We’re right in the heart of hurricane season, and the list of tropical systems to keep an eye on certainly reflects that. There are three named storms currently in progress across the Atlantic Basin, though thankfully only one is bringing impactful weather to the US. That system, Imelda, has just moved onshore near Houston Texas where extremely heavy rainfall has been occurring for the past 18 hours or so. The other system we’ve been watching over the past few days, Humberto, is moving steadily ENE away from the East Coast in line with previous forecasts. The storm will turn back to the north later this week, but it will not get close enough to the US for any impacts beyond higher surf. The last named storm to keep an eye on is Jerry, currently located well east of the Leeward Islands. This system doesn’t pose any immediate threat to the US, but is worth keeping an eye on over the next week.
Because there are three systems to discuss, each system’s section will be relatively brief here. For a detailed discussion of the dynamics behind Imelda’s heavy rainfall, check out Monday’s blog. A detailed discussion of Humberto’s steering dynamics can be found in Saturday’s blog.
Here’s a look at HD radar imagery out of Houston this morning. Imelda’s center is right near downtown Houston while the storm’s heaviest rainfall is located to the south and east of the center. This is the region where southerly/southeasterly winds are transporting deep tropical moisture in from the Gulf of Mexico. Two bands of particularly intense rainfall are noted in this region, with the outer band having more access to moisture and this producing heavier rain. These bands will slowly drift north along with the system overall during the next few hours. If you live in Houston or are south/east of the city, expect flooding in low-lying areas today.
Here’s a look at how much rain might fall today and tonight. The highest totals will be found in eastern Texas within about 100 miles of the Louisiana border. Adjacent parts of western LA will also see heavy rain. In these areas, 6-10″ of rain is a pretty good bet, while the chance for 12-18″ of rain certainly exists depending on exactly how individual storms set up. Areas closer to the center of Imelda’s track will see less rain, and points west of the track will see very little if any rain. The system will slowly run out of moisture as it approaches Oklahoma on Friday. GIF via weathermodels.com.
Humberto is moving quickly ENE this morning and will pass just north of Bermuda later today. The storm went through a routine eyewall replacement cycle last night, and thus its inner core was a bit disorganized but the new eyewall has since taken over and the storm is maintaining its organization overall. Bermuda is likely to experience winds near Hurricane strength later today as the storm races by to the north.
EPS track guidance is now tightly clustered for the next 7 days, and there is high confidence that Humberto gradually turns more to the northeast and then north later this week before making a final turn off to the east once the storm is south of Nova Scotia this weekend. Perhaps parts of Atlantic Canada will be close enough to see some breezy conditions and possibly some showers, but otherwise Humberto won’t threaten any landmasses after Bermuda. Map via weathermodels.com.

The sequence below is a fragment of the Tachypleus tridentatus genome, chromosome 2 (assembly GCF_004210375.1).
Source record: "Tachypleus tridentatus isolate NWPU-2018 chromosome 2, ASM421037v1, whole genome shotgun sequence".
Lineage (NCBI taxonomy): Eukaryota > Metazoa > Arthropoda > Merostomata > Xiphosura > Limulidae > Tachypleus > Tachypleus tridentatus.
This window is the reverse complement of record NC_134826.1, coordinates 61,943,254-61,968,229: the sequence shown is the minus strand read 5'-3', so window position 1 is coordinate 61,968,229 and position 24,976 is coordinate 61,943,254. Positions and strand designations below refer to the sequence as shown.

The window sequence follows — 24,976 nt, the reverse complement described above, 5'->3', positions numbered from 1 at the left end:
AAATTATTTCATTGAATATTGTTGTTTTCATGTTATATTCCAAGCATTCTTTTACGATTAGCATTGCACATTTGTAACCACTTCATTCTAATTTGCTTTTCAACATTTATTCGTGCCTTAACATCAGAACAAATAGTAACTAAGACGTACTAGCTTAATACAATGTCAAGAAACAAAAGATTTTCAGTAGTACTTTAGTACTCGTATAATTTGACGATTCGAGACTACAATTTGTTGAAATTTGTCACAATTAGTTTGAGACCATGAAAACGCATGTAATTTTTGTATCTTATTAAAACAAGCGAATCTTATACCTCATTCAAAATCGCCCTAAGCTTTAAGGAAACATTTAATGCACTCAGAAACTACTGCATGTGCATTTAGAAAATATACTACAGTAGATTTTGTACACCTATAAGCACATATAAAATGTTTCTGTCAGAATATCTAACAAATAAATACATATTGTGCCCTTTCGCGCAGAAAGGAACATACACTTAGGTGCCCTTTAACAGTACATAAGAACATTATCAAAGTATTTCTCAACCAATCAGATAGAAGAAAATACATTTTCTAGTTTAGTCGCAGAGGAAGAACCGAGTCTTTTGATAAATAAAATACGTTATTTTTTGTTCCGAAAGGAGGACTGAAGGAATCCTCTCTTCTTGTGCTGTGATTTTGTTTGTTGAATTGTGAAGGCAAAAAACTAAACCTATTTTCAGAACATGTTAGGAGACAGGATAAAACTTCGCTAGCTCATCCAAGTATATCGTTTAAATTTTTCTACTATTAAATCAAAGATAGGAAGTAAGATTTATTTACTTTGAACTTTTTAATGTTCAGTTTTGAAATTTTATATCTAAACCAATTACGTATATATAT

Tropical Storm Jerry formed last night out in the middle of the tropical Atlantic. The storm is looking quite healthy this morning with very cold cloud tops below -80C and robust upper level outflow to the west, north, and northeast. Further intensification of the system is likely over the next few days as it approaches the Leeward Islands.
As it moves either through or near the northern Leeward Islands, it will encounter some northerly shear on the west side of an upper level low in the Central Atlantic. This may result in some weakening, but if Jerry is able to build a solid core over the next couple days, it will be able to fend off the shear more effectively. Residents of the northern Leeward Islands should be starting to think about what preparations might be needed later in the week should Jerry’s forecast track end up a little farther south than the ECMWF model above is forecasting. Map via weathermodels.com.
As far as Jerry’s track forecast goes, the next few days are relatively straightforward. The storm will move on a generally WNW heading, while the intensity will determine the exact north/west components of the storm’s motion. A slightly stronger storm will track slightly farther to the south, while a slightly weaker storm will slide a little farther north. Based on satellite imagery over the past several hours, I’m more inclined to favor the southern side of the range of possible outcomes than the northern side, but that could certainly still change. Map via weathermodels.com.
Past day four or so, the storm may interact with a trough left behind by Humberto. This has the potential to turn the system to the north, but if that turn happens, its exact timing has still yet TBD. It’s also possible that the storm misses that connection and continues WNW for a few more days before the next trough arrives. While I can’t rule out mainland US impacts 7-10 days from now, there’s enough uncertainty that if I were in Florida, I wouldn’t be concerned at this point. That being said, keep checking the forecast around once a day so that if things change, you’ll be aware.